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Abstract Lightweight cements offer significant performance benefits over conventional higher density cement blends, including; improved mechanical properties and stress resilience, lower thermal conductivity, lower ECDs and improved returns to surface and potentially lower risk of casing collapse due to trapped annular pressure. However, a number of challenges exist in developing lightweight blends for thermal applications specifically concerning achieving short wait on cement at low bottom hole static temperature while also ensuring long-term chemical and mechanical stability at high temperatures. Here we report the development of a new lightweight thermal cement by utilizing hollow glass microspheres. Further fine-tuning of the desired slurry properties including controllable thickening times, zero free water, low fluid loss and short WOC was achieved through cost-effective additive adjustment, and the mechanical properties of the cement we validated by long term curing at both ambient and high temperaures (340 °C). To ensure that the high performance achieved in the controlled lab environment was maintained once deployed at full-scale field level an extensive QA/QC program was undertaken. This process involved collecting dry bulk field samples and confirming performance (thickening time, free water, rheology and fluid loss) prior to every job. After initial optimization of the blending process, a 100% success rate was achieved over the course of a more than a twenty jobs. Overall, a high quality lightweight thermal cement with excellent long-term mechanical properties was successfully developed and deployed.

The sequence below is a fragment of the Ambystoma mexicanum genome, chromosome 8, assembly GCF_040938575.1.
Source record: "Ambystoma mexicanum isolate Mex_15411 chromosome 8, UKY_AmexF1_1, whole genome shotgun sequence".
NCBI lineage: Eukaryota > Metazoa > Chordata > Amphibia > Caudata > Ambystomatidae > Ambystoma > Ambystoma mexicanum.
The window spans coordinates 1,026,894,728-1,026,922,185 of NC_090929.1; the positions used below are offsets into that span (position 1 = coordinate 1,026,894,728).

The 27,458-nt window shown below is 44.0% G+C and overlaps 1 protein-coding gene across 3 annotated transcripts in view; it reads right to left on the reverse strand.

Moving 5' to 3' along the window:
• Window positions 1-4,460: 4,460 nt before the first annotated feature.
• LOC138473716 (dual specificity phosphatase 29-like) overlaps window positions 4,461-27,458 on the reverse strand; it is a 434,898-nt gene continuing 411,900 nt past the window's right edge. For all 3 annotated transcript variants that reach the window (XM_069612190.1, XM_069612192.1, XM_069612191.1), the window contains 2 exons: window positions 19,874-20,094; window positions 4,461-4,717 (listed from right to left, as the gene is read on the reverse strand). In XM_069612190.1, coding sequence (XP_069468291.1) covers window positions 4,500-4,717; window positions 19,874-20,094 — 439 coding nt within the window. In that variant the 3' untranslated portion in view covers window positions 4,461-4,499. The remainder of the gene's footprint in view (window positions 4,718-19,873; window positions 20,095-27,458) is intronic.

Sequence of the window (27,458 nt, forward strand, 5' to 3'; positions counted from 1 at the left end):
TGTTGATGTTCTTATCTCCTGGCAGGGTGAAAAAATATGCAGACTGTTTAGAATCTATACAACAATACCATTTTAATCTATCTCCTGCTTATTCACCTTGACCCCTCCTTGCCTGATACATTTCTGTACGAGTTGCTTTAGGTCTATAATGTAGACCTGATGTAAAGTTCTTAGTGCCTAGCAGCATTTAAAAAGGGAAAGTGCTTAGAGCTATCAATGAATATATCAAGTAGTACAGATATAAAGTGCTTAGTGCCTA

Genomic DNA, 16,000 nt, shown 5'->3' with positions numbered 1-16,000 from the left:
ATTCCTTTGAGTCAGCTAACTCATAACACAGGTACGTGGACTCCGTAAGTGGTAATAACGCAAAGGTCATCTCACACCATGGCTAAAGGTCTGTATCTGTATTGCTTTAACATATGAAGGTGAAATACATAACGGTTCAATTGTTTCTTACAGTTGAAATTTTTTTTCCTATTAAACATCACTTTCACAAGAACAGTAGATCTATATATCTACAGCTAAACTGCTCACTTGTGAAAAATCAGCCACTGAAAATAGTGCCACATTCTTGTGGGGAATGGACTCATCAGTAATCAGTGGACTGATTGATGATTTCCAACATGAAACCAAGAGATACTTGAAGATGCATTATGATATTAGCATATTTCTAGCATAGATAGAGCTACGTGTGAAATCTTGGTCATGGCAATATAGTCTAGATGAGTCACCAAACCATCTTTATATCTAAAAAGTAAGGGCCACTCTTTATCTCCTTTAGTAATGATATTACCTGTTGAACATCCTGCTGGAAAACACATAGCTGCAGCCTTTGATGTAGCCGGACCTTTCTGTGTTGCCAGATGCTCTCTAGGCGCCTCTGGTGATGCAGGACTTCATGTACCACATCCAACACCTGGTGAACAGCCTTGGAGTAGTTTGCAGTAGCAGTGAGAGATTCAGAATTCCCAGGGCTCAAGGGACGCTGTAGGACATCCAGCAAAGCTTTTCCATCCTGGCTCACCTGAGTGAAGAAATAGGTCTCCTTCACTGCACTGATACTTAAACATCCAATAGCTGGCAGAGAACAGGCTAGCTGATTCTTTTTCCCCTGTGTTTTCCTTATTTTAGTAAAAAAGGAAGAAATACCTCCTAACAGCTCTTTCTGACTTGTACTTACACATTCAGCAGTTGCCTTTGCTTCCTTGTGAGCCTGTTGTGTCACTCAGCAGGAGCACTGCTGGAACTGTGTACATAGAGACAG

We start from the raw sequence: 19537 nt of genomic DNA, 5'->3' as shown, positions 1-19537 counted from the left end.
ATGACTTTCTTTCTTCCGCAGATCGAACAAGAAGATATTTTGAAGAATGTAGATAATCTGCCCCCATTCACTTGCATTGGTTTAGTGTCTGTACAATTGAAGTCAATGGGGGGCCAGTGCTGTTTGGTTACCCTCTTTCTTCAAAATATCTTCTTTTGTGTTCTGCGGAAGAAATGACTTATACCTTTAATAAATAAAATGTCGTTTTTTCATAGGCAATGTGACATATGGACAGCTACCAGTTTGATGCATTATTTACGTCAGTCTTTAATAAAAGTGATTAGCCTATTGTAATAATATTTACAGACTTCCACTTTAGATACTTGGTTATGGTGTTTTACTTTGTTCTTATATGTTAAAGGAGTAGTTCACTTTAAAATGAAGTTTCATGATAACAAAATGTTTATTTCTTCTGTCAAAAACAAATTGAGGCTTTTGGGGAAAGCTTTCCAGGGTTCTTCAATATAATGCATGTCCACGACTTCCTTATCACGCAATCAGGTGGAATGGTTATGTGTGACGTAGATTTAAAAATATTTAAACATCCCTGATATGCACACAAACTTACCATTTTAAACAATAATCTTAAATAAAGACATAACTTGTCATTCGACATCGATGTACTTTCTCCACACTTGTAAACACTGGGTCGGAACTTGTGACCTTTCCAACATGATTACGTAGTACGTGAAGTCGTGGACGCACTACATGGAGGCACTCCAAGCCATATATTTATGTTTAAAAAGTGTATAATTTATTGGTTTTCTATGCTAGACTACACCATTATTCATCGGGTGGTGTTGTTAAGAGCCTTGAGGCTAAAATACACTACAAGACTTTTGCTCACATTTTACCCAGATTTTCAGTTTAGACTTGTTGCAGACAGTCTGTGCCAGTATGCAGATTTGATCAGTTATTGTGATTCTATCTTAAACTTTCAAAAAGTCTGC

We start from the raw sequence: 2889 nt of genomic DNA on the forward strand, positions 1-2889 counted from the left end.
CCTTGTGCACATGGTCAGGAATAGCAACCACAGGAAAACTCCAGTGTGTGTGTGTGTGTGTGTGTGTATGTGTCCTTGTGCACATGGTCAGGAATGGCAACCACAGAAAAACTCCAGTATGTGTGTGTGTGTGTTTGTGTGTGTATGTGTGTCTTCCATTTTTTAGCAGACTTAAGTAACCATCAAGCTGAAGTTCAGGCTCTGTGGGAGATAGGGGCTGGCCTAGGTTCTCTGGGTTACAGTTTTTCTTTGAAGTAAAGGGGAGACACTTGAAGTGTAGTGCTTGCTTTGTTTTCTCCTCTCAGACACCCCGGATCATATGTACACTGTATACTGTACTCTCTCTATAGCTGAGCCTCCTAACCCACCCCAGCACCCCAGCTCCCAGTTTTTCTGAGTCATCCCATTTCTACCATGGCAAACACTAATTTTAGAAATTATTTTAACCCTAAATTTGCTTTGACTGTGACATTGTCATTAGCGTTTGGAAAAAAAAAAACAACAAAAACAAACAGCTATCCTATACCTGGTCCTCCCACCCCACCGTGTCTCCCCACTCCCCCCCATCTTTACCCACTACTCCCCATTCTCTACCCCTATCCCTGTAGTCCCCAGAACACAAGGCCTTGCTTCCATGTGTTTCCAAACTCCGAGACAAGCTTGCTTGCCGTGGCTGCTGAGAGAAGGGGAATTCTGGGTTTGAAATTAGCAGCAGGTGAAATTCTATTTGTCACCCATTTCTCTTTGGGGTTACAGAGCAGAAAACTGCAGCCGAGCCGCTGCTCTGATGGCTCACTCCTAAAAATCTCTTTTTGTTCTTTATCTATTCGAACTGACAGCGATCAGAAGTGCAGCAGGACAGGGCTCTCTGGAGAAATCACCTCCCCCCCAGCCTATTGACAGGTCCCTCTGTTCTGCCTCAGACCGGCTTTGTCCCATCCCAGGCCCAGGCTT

In this approach, the solid is a dryblend slurries with low porosity, good mixability, slurries has resulted in systems cement, while the porosity of the and good rheology. Optimized dry blends that can successfully isolate long sections slurry is the volume of liquid divided by the have a specific gravity ranging from 1.55 of openhole. One of the (for 10.5-lbm/gal slurry) to 2 (for 13-slurries prevent losses into weak formations major changes introduced by this method lbm/gal slurry). The broad range of densities and can eliminate the need for is that the specific gravity of the dry blend that can be covered shows clearly the lead/tail slurries and multistage cement is systematically deducted from the design flexibility arising from this new jobs. High early-compressive strengths required slurry density for a given porosity.